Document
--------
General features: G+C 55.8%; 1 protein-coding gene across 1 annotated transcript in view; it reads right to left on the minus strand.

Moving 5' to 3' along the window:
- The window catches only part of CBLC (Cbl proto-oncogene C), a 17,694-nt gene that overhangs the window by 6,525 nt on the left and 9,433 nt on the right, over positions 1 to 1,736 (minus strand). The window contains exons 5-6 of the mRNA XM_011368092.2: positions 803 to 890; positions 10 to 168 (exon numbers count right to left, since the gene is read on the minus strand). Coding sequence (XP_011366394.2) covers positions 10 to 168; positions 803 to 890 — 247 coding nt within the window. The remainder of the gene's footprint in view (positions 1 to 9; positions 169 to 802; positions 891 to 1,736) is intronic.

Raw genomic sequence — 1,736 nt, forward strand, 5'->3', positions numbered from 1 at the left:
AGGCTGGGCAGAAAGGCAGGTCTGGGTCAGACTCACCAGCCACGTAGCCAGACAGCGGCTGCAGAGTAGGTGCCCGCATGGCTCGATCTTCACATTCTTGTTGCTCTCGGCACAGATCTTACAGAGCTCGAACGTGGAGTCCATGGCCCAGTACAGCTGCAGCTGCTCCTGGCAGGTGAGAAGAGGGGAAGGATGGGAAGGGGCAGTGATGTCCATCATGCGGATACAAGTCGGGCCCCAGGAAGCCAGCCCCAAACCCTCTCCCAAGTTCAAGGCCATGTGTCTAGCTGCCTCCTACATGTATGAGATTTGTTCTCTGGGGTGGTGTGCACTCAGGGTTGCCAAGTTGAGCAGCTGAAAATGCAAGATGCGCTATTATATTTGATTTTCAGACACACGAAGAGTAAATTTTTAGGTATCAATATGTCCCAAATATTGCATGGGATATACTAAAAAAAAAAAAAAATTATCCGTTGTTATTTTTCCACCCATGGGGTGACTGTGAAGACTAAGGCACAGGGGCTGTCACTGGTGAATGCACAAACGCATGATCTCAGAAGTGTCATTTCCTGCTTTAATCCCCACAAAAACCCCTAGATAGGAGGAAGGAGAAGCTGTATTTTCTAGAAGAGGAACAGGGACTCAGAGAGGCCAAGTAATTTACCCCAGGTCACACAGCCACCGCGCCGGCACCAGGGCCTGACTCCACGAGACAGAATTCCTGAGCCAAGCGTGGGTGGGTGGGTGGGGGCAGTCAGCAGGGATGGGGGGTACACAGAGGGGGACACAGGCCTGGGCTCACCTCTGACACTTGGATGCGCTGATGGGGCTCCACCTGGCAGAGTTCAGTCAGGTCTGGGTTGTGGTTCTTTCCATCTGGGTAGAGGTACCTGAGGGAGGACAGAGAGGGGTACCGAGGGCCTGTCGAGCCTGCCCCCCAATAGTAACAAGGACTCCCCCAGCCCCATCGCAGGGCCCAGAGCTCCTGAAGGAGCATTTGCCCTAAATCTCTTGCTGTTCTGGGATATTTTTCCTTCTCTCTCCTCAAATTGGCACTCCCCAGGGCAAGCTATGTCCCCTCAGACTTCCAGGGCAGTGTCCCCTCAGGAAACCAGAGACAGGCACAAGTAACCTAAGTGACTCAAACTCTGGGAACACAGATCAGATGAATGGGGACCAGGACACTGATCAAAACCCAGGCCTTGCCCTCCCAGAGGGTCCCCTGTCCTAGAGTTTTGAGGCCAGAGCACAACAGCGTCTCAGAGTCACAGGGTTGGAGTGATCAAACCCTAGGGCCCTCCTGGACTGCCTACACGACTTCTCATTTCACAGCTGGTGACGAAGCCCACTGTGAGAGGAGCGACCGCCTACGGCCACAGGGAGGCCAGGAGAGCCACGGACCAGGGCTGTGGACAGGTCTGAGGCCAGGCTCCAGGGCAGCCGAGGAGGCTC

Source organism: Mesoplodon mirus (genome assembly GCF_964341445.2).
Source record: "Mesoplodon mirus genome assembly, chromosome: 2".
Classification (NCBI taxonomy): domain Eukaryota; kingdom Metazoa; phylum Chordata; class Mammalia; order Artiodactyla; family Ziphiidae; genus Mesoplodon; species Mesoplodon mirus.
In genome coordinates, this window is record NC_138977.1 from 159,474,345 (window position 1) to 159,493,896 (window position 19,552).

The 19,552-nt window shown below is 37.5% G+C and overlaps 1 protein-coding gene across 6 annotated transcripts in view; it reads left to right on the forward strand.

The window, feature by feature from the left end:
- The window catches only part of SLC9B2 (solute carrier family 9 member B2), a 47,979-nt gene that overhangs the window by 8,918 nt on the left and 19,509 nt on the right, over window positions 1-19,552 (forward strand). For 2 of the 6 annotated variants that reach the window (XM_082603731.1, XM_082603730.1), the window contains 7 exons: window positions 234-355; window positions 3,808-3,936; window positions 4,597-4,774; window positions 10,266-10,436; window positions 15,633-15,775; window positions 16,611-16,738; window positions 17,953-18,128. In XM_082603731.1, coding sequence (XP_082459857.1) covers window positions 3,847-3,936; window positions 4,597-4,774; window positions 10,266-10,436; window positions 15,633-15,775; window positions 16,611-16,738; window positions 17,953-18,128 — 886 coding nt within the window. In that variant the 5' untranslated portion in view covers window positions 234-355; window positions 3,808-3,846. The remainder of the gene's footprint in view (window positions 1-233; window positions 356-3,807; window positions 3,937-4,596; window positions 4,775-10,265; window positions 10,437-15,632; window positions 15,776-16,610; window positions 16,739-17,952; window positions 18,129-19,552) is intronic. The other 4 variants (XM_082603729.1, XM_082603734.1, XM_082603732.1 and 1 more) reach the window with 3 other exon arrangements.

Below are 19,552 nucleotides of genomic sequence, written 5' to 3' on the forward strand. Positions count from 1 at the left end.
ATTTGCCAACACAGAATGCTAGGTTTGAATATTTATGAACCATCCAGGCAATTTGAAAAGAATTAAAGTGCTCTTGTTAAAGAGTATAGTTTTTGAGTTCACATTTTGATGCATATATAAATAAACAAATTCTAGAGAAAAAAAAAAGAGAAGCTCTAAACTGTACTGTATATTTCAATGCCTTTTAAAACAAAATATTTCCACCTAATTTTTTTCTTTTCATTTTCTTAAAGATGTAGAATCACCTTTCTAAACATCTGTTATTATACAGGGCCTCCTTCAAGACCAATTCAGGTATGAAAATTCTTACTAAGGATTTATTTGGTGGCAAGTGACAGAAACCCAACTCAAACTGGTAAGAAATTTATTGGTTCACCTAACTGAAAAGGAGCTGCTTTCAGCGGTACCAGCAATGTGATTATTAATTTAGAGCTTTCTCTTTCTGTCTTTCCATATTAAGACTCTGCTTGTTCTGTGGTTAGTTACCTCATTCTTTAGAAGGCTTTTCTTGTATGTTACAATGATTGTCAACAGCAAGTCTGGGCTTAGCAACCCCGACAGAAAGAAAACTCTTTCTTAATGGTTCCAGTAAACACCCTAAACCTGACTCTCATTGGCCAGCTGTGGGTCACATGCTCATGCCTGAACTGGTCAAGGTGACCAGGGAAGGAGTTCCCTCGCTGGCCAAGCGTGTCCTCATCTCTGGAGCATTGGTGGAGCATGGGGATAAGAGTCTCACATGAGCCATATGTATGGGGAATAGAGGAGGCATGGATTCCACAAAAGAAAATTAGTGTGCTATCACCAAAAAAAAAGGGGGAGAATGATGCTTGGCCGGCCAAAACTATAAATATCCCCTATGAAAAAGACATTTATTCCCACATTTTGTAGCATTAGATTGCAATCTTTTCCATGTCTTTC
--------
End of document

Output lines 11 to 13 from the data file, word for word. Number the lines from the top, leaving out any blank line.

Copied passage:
The window, feature by feature from the left end:
- The window catches only part of SLC9B2 (solute carrier family 9 member B2), a 47,979-nt gene that overhangs the window by 8,918 nt on the left and 19,509 nt on the right, over window positions 1-19,552 (forward strand). For 2 of the 6 annotated variants that reach the window (XM_082603731.1, XM_082603730.1), the window contains 7 exons: window positions 234-355; window positions 3,808-3,936; window positions 4,597-4,774; window positions 10,266-10,436; window positions 15,633-15,775; window positions 16,611-16,738; window positions 17,953-18,128. In XM_082603731.1, coding sequence (XP_082459857.1) covers window positions 3,847-3,936; window positions 4,597-4,774; window positions 10,266-10,436; window positions 15,633-15,775; window positions 16,611-16,738; window positions 17,953-18,128 — 886 coding nt within the window. In that variant the 5' untranslated portion in view covers window positions 234-355; window positions 3,808-3,846. The remainder of the gene's footprint in view (window positions 1-233; window positions 356-3,807; window positions 3,937-4,596; window positions 4,775-10,265; window positions 10,437-15,632; window positions 15,776-16,610; window positions 16,739-17,952; window positions 18,129-19,552) is intronic. The other 4 variants (XM_082603729.1, XM_082603734.1, XM_082603732.1 and 1 more) reach the window with 3 other exon arrangements.

Below are 19,552 nucleotides of genomic sequence, written 5' to 3' on the forward strand. Positions count from 1 at the left end.